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review 2018-09-11 02:51
Atkins' take on the Dukes of Hazzard(??) is another stellar installment in the Quinn Colson series.
The Sinners - Ace Atkins

They sat there in silence for a bit, enjoying the warm breeze, the empty, quite sounds of the hot wind through the trees. He and Boom could be together for a long while without saying a damn word, same as it had been hunting and fishing when they were kids. They didn’t feel the need to fill that silence with: bunch of empty-headed talk.

 

“This place is a lot different from when you got back," Boom said.

 

“People in town said for me to burn the house down," Quinn said.

 

“Took us two days just to clear out your uncle's trash,“ Boom said. “Nothing good in here but some old records and guns.”

 

“And a suede coat and a bottle of Fine bourbon from Johnny Stagg."

 

Boom nodded, silent again for a while. Quinn drank his beer watching Hondo, now just a flitting dark speck among the cows as he worked them a little, letting them know who was in charge. Nearly ten years Quinn’d been back and he wasn’t sure he’d made a damn bit of difference.

 

On the one hand, it's easy to argue that with Quinn -- even just one of the seven preceding novels would tell you that. But, it's easy to see where he'd get to thinking that way -- Tibbehah County is a very much poster child for The More Things Change, The More They Stay The Same Club. The Sinners is full of nice little moments like this -- quiet, reflective moments with Quinn and Boom, Quinn and Lilly, Quinn and Maggie. While it'd be easy (and understandable) to focus on the storylines featuring the Pritchards or Boom Kimbrough -- the heart of this novel is in these moments. You want to know what Quinn Colson, or this series is about? Focus on these conversations, the quiet in the midst of the storms.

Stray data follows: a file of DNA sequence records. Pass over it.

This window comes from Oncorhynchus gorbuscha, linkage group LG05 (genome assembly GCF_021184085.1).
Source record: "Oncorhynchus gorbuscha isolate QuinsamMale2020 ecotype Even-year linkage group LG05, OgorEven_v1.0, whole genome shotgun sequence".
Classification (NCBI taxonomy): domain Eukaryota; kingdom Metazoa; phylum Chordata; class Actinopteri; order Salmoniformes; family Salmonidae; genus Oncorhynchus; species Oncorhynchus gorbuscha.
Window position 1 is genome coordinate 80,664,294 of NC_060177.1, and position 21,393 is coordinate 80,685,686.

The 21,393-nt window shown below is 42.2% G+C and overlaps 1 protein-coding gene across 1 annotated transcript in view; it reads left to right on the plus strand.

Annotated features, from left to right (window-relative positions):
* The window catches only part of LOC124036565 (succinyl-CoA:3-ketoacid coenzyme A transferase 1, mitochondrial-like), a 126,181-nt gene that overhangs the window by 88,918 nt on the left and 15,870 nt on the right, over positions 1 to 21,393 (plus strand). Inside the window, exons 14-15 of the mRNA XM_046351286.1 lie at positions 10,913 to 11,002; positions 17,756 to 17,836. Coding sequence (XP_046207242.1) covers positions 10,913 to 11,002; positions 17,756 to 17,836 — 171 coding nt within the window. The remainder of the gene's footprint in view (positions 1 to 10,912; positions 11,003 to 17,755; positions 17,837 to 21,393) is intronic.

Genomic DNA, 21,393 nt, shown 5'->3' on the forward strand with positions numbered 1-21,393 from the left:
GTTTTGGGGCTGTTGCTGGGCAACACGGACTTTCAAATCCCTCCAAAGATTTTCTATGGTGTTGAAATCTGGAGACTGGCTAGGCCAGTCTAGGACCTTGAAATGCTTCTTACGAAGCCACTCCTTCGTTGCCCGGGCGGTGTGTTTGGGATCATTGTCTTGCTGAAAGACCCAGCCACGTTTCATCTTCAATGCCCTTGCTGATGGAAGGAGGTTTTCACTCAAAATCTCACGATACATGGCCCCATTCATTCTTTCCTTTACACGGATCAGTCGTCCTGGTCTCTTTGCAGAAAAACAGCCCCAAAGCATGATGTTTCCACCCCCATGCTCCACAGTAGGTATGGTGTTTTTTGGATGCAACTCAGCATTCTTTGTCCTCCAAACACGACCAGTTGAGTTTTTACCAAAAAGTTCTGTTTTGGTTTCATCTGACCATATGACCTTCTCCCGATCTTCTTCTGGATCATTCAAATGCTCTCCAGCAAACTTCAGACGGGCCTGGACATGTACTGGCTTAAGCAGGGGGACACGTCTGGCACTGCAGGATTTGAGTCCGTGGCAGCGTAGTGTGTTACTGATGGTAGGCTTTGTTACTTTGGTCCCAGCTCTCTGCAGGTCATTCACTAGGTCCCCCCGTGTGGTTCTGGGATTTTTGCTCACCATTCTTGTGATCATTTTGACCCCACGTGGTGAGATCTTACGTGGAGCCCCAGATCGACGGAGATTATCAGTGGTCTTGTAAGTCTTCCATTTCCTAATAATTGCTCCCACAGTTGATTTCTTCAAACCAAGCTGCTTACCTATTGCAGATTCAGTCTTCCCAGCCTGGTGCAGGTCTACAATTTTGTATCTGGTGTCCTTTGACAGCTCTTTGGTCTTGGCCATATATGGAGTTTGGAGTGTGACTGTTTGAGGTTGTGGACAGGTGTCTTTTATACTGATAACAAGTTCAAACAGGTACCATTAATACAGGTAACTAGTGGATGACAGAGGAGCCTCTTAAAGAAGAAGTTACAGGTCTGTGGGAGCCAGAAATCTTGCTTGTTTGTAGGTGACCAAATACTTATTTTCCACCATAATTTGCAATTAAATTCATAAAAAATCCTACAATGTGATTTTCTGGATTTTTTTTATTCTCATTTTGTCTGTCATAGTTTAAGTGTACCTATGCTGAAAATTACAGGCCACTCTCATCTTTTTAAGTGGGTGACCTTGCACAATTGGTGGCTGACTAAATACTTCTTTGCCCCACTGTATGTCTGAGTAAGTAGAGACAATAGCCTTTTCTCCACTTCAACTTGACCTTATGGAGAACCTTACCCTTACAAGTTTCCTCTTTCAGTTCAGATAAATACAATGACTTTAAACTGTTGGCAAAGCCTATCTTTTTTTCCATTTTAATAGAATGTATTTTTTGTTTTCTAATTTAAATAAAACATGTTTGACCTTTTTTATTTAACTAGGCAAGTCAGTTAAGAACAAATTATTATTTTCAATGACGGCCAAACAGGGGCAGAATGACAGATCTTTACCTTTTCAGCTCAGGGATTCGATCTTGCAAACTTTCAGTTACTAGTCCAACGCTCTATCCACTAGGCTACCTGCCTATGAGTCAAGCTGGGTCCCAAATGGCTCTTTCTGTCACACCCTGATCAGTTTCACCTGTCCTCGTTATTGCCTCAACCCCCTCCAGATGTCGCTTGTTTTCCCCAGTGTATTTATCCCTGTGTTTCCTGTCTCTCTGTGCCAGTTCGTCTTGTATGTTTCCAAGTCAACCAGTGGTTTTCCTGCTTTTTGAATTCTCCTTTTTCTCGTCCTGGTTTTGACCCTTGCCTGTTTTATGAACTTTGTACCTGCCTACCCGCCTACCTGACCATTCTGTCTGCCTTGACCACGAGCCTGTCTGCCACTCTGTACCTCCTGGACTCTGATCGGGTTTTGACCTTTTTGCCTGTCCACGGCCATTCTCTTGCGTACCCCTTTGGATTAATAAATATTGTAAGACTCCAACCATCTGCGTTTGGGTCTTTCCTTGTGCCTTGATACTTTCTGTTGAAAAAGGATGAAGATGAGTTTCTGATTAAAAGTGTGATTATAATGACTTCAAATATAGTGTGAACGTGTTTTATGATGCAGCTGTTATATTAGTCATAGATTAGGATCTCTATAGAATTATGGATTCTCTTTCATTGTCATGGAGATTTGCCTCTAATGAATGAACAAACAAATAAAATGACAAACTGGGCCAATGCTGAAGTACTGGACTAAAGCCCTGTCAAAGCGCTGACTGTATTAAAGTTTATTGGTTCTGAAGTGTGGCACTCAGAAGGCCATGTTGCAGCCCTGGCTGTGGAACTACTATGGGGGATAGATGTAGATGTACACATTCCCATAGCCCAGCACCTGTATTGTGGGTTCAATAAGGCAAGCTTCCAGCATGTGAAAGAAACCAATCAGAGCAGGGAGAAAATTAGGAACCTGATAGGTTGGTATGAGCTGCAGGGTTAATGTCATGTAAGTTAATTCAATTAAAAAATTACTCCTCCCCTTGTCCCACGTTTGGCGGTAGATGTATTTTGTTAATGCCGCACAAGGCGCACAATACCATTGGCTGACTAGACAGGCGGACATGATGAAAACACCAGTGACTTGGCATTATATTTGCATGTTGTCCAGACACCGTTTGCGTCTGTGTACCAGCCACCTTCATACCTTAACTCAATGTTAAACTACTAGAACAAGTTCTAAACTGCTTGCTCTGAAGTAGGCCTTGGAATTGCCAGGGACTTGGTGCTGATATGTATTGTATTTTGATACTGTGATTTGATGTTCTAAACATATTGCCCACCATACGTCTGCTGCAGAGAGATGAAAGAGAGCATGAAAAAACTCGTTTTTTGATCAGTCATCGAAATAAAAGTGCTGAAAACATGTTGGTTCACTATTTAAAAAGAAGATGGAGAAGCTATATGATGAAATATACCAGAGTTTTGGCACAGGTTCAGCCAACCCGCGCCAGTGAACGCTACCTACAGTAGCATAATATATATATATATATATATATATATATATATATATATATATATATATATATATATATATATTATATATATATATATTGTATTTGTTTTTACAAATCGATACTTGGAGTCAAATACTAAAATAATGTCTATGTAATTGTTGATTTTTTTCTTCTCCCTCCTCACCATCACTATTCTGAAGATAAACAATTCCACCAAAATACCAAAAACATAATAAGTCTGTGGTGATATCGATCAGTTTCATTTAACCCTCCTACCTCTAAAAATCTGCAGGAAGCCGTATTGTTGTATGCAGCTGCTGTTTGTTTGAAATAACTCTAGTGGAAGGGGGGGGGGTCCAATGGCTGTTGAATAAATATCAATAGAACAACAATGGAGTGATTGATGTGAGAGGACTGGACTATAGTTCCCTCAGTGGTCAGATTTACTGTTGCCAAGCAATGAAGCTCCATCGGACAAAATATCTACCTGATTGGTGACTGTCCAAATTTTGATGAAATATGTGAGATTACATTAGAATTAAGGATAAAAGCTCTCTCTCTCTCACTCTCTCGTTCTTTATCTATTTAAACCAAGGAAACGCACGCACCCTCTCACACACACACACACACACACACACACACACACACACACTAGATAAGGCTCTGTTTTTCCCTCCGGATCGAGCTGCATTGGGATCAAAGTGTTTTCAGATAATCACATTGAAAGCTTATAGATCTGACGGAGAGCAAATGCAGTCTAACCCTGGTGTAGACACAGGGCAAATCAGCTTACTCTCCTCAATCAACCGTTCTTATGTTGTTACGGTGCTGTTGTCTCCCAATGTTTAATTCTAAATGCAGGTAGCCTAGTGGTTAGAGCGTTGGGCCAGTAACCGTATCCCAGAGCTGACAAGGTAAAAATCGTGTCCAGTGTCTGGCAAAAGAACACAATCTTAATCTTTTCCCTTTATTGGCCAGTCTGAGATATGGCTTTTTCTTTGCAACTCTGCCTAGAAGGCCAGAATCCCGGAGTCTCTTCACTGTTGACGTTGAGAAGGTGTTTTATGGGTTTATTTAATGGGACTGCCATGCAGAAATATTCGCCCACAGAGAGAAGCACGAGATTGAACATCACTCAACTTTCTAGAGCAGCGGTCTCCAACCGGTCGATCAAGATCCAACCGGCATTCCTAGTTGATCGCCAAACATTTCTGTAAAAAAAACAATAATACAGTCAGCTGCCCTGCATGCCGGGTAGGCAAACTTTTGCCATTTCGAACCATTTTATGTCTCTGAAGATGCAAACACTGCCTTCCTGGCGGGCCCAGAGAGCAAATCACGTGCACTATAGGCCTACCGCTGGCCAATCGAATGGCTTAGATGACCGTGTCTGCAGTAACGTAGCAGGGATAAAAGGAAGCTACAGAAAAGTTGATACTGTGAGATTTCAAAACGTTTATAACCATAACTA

But that doesn't mean we should ignore the storms.

 

The first story (not in the book, but here) focuses on Boom Kimbrough, Quinn's oldest friend. Unwelcome at his old job keeping the Sheriff Department's vehicles running (among other things), thanks to the county supervisor we met in last year's The Fallen, Boom's moved on to doing some interstate trucking. Convinced (wrongly?) that a black man with one arm isn't going to be hired by anyone else, he's stuck with one particular company. And once he becomes suspicious about the cargo he's sometimes carrying, he's ready to quit -- but despondent and frustrated about what he'll do as an alternative. His boss doesn't want him to leave -- and uses a couple of tough looking employees to convey that to Boom (Boom's not the only one they'll threaten -- Fannie Hathcock is also a target). Clearly, they don't know enough about Boom, and before you know it, Quinn is informed about it all. Which brings in FBI agent, Nat Wilkins (more about her in a second). Things get hairy from there. This is the secondary story -- and gets that kind of space -- but it's really the more interesting of the two major plots, mostly because it's what forces Fannie and the Dixie Mafia toughs to get involved in the other story.